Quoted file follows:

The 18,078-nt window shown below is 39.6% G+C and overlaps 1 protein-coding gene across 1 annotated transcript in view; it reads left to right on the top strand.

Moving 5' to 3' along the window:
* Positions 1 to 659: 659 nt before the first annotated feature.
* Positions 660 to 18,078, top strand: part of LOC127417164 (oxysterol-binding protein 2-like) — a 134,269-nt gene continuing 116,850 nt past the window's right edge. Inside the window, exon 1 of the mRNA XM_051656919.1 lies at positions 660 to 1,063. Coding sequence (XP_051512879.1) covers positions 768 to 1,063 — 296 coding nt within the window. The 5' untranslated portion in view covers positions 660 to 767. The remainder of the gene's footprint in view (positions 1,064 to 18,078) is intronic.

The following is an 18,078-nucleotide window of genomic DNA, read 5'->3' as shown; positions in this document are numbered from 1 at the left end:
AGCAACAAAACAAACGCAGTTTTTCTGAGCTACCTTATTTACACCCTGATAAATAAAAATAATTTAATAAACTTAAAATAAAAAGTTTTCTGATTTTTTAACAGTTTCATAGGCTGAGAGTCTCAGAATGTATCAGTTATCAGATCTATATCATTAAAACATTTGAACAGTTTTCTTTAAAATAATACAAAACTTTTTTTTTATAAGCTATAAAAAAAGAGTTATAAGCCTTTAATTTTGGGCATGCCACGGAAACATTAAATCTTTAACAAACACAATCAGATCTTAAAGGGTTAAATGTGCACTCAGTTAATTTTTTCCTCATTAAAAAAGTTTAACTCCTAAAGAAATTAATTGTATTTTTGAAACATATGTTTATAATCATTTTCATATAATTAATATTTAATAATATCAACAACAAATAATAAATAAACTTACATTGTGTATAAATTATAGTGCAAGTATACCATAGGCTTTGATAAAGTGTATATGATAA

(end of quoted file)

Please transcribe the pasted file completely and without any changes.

The 18,078-nt window shown below is 39.6% G+C and overlaps 1 protein-coding gene across 1 annotated transcript in view; it reads left to right on the top strand.

Moving 5' to 3' along the window:
* Positions 1 to 659: 659 nt before the first annotated feature.
* Positions 660 to 18,078, top strand: part of LOC127417164 (oxysterol-binding protein 2-like) — a 134,269-nt gene continuing 116,850 nt past the window's right edge. Inside the window, exon 1 of the mRNA XM_051656919.1 lies at positions 660 to 1,063. Coding sequence (XP_051512879.1) covers positions 768 to 1,063 — 296 coding nt within the window. The 5' untranslated portion in view covers positions 660 to 767. The remainder of the gene's footprint in view (positions 1,064 to 18,078) is intronic.

The following is an 18,078-nucleotide window of genomic DNA, read 5'->3' as shown; positions in this document are numbered from 1 at the left end:
AGCAACAAAACAAACGCAGTTTTTCTGAGCTACCTTATTTACACCCTGATAAATAAAAATAATTTAATAAACTTAAAATAAAAAGTTTTCTGATTTTTTAACAGTTTCATAGGCTGAGAGTCTCAGAATGTATCAGTTATCAGATCTATATCATTAAAACATTTGAACAGTTTTCTTTAAAATAATACAAAACTTTTTTTTTATAAGCTATAAAAAAAGAGTTATAAGCCTTTAATTTTGGGCATGCCACGGAAACATTAAATCTTTAACAAACACAATCAGATCTTAAAGGGTTAAATGTGCACTCAGTTAATTTTTTCCTCATTAAAAAAGTTTAACTCCTAAAGAAATTAATTGTATTTTTGAAACATATGTTTATAATCATTTTCATATAATTAATATTTAATAATATCAACAACAAATAATAAATAAACTTACATTGTGTATAAATTATAGTGCAAGTATACCATAGGCTTTGATAAAGTGTATATGATAA